Chesapeake interim chief has made mission of rebuilding village police department
CHESAPEAKE — When Randy Lewis was sworn in as Chesapeake’s interim police chief in September, he knew his mission was to rebuild the department.
2016 had been a tumultuous year for the force, with the village’s chief Dennis Gibson, being removed from his job by council. His successor, Lenny Abrams resigned in August, along with two officers.
Following the crash that led to the death of officer Aaron Christian, the department was left with only one officer.
“We needed to get up to a fully functional police department,” Lewis said.
Having recently moved back to the area, he was recruited for the position by Mayor Tommy Templeton.
“I knew the mayor growing up,” he said. “His cousin and I went to school together. He asked if I would get the department up and running.”
As of February, Chesapeake now has seven officers on the job, some experienced and some rookies, just starting their career.
“I like good challenge,” Lewis said. “And this as good a challenge as any.”
Lewis has a 23-year background in law enforcement, and served as the chief of Millersport, Ohio’s police force for three years.
He also served overseas in both Iraq and Afghanistan from 2010-2016.
In Iraq, he was embedded with the Army and the U.S. State Department. In Afghanistan, he worked on a Quick Response Force, guarding the embassy in Kabul.
Last year, Lewis was honored by the State Department with the Award for Heroism for his service in Afghanistan.
Along with 24 others, he was recognized for his part in rescue efforts, augmenting security and directing recovery efforts, following a terrorist attack on Camp Sullivan in Kabul.
Lewis said he is working on getting the department up to speed.
“One of my goals is to get the new guys trained,” he said. “They’re a great group and I couldn’t ask for more.”
He said officers recently learned how to deal with drunk and drugged driving.
“It was excellent, world class training,” he said of the session, offered by Ohio State Highway Patrol Post 44 in South Point.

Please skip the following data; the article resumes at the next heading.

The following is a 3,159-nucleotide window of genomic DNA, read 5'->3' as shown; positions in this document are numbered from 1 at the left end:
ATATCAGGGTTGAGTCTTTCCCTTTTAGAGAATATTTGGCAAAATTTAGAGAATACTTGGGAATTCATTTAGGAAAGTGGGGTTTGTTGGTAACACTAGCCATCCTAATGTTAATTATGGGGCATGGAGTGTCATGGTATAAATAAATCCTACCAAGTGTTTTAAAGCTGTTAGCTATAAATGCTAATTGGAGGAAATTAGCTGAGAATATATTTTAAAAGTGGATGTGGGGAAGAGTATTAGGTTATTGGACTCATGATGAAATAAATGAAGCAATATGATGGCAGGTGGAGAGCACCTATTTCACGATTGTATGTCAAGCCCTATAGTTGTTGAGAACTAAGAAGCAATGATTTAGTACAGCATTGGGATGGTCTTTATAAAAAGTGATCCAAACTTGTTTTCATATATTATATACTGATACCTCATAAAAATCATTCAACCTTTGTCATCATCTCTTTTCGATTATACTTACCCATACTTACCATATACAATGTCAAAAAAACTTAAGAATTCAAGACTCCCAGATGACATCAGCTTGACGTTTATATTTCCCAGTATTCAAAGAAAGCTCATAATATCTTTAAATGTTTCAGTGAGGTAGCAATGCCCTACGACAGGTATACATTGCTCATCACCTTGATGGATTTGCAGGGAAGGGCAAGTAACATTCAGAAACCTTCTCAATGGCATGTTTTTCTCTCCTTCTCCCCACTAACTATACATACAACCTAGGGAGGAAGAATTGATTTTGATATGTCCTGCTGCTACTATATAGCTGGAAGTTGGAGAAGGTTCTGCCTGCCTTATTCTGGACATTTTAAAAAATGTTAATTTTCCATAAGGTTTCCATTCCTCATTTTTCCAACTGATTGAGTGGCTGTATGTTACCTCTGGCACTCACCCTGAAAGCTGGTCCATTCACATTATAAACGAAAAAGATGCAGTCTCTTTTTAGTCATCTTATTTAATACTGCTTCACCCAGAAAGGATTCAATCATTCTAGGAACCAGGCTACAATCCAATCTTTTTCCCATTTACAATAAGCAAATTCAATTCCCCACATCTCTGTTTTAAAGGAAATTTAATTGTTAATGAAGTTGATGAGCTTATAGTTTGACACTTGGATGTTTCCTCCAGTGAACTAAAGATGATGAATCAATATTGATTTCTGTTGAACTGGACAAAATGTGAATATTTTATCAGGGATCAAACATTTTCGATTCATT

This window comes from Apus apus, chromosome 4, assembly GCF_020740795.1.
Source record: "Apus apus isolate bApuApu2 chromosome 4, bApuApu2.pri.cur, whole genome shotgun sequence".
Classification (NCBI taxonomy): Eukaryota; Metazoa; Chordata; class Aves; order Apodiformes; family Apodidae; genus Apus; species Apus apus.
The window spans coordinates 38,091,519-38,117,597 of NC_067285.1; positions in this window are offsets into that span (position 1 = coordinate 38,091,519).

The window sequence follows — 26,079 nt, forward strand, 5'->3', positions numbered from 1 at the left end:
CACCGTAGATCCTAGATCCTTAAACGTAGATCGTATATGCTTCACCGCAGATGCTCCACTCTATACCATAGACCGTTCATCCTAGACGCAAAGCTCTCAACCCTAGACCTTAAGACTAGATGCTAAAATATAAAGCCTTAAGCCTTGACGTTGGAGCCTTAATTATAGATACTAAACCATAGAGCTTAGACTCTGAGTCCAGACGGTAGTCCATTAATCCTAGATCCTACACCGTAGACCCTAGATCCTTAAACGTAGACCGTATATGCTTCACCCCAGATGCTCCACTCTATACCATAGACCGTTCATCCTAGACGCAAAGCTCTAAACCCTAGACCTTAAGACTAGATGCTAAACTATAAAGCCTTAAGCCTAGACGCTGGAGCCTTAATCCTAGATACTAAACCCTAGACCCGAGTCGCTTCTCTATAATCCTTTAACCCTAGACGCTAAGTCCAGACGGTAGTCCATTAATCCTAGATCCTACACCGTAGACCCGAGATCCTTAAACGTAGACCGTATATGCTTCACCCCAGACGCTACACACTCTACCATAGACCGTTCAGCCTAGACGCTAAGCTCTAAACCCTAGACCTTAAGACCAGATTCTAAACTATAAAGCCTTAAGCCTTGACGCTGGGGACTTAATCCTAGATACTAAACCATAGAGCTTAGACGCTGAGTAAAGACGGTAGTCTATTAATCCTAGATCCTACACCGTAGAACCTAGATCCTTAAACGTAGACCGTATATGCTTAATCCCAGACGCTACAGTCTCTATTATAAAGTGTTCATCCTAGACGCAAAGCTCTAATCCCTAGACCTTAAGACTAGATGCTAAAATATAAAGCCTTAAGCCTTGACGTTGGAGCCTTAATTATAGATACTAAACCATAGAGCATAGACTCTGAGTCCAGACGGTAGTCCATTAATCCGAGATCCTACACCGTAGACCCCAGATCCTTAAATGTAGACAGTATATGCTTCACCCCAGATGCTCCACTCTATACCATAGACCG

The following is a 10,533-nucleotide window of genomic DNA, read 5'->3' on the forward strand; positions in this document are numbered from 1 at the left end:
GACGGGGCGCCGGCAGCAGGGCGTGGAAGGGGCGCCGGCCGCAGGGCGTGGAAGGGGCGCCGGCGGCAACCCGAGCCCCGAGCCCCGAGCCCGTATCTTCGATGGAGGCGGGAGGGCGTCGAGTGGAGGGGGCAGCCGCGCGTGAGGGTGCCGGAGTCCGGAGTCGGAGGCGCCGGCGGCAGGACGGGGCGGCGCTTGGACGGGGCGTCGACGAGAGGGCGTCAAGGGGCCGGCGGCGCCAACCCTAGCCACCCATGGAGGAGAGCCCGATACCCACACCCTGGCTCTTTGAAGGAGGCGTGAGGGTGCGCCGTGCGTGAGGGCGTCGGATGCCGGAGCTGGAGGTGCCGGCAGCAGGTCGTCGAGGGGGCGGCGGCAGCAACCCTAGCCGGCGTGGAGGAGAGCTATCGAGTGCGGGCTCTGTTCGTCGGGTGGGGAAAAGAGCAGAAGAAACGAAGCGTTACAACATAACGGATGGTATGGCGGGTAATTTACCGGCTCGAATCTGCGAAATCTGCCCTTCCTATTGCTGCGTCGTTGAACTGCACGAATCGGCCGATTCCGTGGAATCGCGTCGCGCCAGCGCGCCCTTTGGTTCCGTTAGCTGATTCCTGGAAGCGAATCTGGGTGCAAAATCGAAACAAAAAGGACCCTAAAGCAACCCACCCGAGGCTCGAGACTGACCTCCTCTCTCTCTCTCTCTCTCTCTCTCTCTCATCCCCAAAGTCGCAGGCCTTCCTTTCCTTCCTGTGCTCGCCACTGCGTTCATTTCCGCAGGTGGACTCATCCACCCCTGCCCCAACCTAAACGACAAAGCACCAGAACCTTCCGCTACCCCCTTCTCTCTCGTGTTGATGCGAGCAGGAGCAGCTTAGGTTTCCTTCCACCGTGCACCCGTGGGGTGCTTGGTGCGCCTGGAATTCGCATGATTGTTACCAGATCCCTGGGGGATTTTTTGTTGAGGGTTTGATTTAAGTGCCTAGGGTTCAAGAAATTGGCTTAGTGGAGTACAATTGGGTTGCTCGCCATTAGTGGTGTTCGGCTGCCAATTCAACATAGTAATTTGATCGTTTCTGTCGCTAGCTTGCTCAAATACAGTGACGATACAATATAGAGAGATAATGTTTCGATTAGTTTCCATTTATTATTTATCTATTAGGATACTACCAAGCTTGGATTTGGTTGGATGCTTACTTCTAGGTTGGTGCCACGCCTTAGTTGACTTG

He said one of the top issues affecting the area is the drug epidemic, citing arrests made this week for drug activity.
“We’re making stops looking for this stuff,” he said, adding that he requested his officers be equipped with anti-opiate drug Narcan, to aid in combatting overdoses.
He said though Chesapeake is smaller than major cities, the problem is still impacting the region.
Another issue Lewis is working on is concentrating on enforcement of the village’s existing ordinances, on things such as neglected properties and vehicles, something he said has been neglected for some time.
As is the case with the mayor, the issue of abandoned and dilapidated properties has been a concern for the chief.
At February’s regular meeting of council, Lewis presented a slide show of 80 properties in the village that were in disrepair and urged the council to take action.
Lewis’ proactive approach to enforcement has earned him praise from the mayor and members of council.
“Never in my 24 years on council have I seen someone work so hard to enforce existing law and clean things up,” council member Paul Hart said. “He has got people to move cars and take mattresses out of yards. He’s ruffling a few feathers, but he has Chesapeake on his mind.”